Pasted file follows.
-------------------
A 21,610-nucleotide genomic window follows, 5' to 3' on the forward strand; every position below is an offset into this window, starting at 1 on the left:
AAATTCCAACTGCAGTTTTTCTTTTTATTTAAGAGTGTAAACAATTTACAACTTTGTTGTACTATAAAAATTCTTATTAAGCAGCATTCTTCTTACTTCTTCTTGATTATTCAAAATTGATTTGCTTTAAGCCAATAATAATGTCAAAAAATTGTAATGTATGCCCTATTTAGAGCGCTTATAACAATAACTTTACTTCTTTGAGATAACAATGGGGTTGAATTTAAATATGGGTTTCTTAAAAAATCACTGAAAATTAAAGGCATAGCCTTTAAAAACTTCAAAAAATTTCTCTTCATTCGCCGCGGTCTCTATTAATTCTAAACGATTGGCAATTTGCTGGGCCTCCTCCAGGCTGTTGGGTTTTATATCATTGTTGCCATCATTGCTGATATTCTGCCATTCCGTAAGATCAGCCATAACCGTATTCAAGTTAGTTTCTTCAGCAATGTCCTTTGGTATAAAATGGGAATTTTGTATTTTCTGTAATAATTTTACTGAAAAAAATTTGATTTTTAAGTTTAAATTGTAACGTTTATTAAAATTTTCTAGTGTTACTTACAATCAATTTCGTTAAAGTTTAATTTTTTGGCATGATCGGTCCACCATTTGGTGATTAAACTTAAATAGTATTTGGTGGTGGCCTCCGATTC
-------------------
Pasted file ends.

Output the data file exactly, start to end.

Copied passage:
A 21,610-nucleotide genomic window follows, 5' to 3' on the forward strand; every position below is an offset into this window, starting at 1 on the left:
AAATTCCAACTGCAGTTTTTCTTTTTATTTAAGAGTGTAAACAATTTACAACTTTGTTGTACTATAAAAATTCTTATTAAGCAGCATTCTTCTTACTTCTTCTTGATTATTCAAAATTGATTTGCTTTAAGCCAATAATAATGTCAAAAAATTGTAATGTATGCCCTATTTAGAGCGCTTATAACAATAACTTTACTTCTTTGAGATAACAATGGGGTTGAATTTAAATATGGGTTTCTTAAAAAATCACTGAAAATTAAAGGCATAGCCTTTAAAAACTTCAAAAAATTTCTCTTCATTCGCCGCGGTCTCTATTAATTCTAAACGATTGGCAATTTGCTGGGCCTCCTCCAGGCTGTTGGGTTTTATATCATTGTTGCCATCATTGCTGATATTCTGCCATTCCGTAAGATCAGCCATAACCGTATTCAAGTTAGTTTCTTCAGCAATGTCCTTTGGTATAAAATGGGAATTTTGTATTTTCTGTAATAATTTTACTGAAAAAAATTTGATTTTTAAGTTTAAATTGTAACGTTTATTAAAATTTTCTAGTGTTACTTACAATCAATTTCGTTAAAGTTTAATTTTTTGGCATGATCGGTCCACCATTTGGTGATTAAACTTAAATAGTATTTGGTGGTGGCCTCCGATTC